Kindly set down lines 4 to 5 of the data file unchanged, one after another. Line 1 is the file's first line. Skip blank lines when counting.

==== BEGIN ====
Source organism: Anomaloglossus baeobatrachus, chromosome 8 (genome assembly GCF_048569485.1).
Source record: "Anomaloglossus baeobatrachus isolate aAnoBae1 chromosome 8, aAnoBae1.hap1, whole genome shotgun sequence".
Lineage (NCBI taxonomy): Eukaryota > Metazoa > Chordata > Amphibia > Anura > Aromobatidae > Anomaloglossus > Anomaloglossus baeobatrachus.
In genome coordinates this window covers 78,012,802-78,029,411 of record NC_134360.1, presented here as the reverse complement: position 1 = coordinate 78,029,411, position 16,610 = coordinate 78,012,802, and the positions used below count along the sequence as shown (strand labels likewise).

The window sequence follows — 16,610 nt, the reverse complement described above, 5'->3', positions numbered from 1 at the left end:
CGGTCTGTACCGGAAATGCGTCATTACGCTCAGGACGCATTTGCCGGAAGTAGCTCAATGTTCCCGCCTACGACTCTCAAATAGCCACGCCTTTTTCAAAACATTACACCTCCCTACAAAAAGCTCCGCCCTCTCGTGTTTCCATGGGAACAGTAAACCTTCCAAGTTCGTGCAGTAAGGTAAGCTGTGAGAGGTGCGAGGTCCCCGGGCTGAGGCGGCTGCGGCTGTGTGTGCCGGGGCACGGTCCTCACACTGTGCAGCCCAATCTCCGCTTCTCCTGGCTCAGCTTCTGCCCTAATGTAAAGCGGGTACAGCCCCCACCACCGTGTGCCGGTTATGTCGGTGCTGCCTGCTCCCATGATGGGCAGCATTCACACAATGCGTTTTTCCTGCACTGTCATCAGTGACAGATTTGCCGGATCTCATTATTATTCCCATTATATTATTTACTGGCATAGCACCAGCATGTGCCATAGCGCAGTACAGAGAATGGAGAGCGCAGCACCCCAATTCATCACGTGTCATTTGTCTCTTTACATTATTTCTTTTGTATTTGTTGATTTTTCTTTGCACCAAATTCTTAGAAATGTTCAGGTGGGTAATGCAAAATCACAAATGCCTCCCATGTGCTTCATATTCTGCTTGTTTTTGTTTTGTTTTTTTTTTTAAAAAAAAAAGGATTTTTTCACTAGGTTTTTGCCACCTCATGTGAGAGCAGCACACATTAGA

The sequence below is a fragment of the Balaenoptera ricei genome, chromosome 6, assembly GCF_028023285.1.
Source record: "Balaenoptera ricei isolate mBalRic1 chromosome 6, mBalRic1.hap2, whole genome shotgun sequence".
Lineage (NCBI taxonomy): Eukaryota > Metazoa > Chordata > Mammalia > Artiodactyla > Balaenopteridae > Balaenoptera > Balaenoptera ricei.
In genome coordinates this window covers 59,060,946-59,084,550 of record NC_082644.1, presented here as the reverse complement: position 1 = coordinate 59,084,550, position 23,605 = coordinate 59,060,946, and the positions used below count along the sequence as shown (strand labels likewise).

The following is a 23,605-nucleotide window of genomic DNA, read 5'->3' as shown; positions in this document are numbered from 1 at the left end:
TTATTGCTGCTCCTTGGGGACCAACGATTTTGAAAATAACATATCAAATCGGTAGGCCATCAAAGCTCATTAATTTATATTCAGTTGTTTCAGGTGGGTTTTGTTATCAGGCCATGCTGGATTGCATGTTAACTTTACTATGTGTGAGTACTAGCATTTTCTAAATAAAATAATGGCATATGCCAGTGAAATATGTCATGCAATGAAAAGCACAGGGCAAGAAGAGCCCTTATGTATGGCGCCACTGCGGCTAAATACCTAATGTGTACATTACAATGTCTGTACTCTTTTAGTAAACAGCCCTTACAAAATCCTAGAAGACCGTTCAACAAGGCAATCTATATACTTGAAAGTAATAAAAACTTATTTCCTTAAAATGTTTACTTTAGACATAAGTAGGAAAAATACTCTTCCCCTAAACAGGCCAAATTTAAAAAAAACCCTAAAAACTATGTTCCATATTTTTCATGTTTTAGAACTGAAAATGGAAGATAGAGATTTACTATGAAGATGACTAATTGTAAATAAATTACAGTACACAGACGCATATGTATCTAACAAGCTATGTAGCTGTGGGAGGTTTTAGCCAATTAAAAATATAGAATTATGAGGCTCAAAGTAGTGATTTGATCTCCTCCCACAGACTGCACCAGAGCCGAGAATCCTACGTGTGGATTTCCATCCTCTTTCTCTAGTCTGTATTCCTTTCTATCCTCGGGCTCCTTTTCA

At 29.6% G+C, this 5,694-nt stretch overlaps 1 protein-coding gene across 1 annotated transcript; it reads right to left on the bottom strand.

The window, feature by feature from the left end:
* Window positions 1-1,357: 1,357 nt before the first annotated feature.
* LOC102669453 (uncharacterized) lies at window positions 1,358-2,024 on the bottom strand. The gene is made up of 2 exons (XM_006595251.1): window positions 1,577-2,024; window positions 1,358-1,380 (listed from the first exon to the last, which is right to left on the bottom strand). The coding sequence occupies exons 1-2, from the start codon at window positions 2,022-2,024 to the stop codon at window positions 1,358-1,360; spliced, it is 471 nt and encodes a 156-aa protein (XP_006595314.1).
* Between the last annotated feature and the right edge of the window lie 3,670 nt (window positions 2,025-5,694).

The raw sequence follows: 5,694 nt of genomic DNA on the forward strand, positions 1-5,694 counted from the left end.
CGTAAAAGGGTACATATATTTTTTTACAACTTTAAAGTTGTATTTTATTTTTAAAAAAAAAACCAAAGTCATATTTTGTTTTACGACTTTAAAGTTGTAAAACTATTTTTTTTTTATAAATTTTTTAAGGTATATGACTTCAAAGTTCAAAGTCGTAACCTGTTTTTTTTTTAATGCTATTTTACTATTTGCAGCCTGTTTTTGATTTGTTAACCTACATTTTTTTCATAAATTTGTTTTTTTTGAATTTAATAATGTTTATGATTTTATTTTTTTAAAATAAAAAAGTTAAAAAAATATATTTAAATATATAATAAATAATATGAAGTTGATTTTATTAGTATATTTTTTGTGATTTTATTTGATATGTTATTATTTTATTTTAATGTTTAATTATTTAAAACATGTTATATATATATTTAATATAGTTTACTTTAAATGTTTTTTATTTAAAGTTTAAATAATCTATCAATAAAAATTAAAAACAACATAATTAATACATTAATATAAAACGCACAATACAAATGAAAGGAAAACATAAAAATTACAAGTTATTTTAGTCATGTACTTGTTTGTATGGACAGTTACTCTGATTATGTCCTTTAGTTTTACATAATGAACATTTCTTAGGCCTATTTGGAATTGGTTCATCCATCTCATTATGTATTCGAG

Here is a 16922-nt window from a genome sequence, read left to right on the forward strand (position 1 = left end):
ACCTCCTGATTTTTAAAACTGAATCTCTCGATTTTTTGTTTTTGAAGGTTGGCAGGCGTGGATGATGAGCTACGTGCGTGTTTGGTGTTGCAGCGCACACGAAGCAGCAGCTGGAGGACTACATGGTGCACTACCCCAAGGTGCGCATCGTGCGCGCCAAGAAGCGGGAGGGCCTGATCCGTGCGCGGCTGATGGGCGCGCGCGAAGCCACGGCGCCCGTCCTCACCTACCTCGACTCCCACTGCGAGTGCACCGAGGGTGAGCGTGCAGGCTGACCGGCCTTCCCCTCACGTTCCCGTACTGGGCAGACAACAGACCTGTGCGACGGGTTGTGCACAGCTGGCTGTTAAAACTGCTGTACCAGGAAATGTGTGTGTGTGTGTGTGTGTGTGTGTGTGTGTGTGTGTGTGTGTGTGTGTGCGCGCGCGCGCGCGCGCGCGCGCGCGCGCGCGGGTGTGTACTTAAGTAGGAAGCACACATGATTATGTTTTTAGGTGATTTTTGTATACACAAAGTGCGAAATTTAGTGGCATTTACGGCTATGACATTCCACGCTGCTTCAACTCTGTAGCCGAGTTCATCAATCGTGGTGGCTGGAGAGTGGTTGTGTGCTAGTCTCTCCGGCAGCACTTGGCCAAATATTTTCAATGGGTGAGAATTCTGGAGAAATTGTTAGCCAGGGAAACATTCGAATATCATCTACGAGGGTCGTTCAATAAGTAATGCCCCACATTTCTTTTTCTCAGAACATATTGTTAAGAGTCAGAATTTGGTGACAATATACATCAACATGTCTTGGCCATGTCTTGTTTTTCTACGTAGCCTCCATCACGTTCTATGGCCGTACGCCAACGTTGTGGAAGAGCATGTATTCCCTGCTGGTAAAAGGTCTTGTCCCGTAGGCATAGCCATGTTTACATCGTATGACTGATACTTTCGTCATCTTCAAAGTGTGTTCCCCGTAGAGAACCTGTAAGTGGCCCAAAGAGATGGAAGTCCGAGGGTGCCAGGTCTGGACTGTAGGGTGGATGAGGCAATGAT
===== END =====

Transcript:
In genome coordinates this window covers 78,012,802-78,029,411 of record NC_134360.1, presented here as the reverse complement: position 1 = coordinate 78,029,411, position 16,610 = coordinate 78,012,802, and the positions used below count along the sequence as shown (strand labels likewise).

The window sequence follows — 16,610 nt, the reverse complement described above, 5'->3', positions numbered from 1 at the left end: